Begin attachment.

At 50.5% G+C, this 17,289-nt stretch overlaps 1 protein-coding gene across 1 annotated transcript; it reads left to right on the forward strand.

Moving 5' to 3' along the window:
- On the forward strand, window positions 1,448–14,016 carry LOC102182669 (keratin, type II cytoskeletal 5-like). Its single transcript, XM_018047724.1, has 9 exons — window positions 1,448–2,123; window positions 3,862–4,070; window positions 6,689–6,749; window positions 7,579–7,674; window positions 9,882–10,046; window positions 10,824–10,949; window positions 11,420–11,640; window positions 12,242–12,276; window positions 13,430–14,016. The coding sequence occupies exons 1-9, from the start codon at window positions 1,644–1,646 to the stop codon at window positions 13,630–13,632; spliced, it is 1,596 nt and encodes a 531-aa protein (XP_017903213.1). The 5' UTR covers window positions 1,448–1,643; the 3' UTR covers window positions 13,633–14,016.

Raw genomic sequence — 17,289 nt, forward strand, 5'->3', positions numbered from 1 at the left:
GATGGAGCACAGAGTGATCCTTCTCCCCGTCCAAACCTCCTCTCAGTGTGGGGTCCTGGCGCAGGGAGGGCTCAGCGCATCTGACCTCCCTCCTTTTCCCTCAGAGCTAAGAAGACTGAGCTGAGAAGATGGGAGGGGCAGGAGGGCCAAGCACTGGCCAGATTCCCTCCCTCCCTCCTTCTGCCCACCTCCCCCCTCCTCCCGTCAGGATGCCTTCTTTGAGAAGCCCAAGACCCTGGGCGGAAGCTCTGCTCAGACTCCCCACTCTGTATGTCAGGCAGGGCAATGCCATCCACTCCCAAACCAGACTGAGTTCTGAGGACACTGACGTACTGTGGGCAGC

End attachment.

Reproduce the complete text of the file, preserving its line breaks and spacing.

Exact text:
At 50.5% G+C, this 17,289-nt stretch overlaps 1 protein-coding gene across 1 annotated transcript; it reads left to right on the forward strand.

Moving 5' to 3' along the window:
- On the forward strand, window positions 1,448–14,016 carry LOC102182669 (keratin, type II cytoskeletal 5-like). Its single transcript, XM_018047724.1, has 9 exons — window positions 1,448–2,123; window positions 3,862–4,070; window positions 6,689–6,749; window positions 7,579–7,674; window positions 9,882–10,046; window positions 10,824–10,949; window positions 11,420–11,640; window positions 12,242–12,276; window positions 13,430–14,016. The coding sequence occupies exons 1-9, from the start codon at window positions 1,644–1,646 to the stop codon at window positions 13,630–13,632; spliced, it is 1,596 nt and encodes a 531-aa protein (XP_017903213.1). The 5' UTR covers window positions 1,448–1,643; the 3' UTR covers window positions 13,633–14,016.

Raw genomic sequence — 17,289 nt, forward strand, 5'->3', positions numbered from 1 at the left:
GATGGAGCACAGAGTGATCCTTCTCCCCGTCCAAACCTCCTCTCAGTGTGGGGTCCTGGCGCAGGGAGGGCTCAGCGCATCTGACCTCCCTCCTTTTCCCTCAGAGCTAAGAAGACTGAGCTGAGAAGATGGGAGGGGCAGGAGGGCCAAGCACTGGCCAGATTCCCTCCCTCCCTCCTTCTGCCCACCTCCCCCCTCCTCCCGTCAGGATGCCTTCTTTGAGAAGCCCAAGACCCTGGGCGGAAGCTCTGCTCAGACTCCCCACTCTGTATGTCAGGCAGGGCAATGCCATCCACTCCCAAACCAGACTGAGTTCTGAGGACACTGACGTACTGTGGGCAGC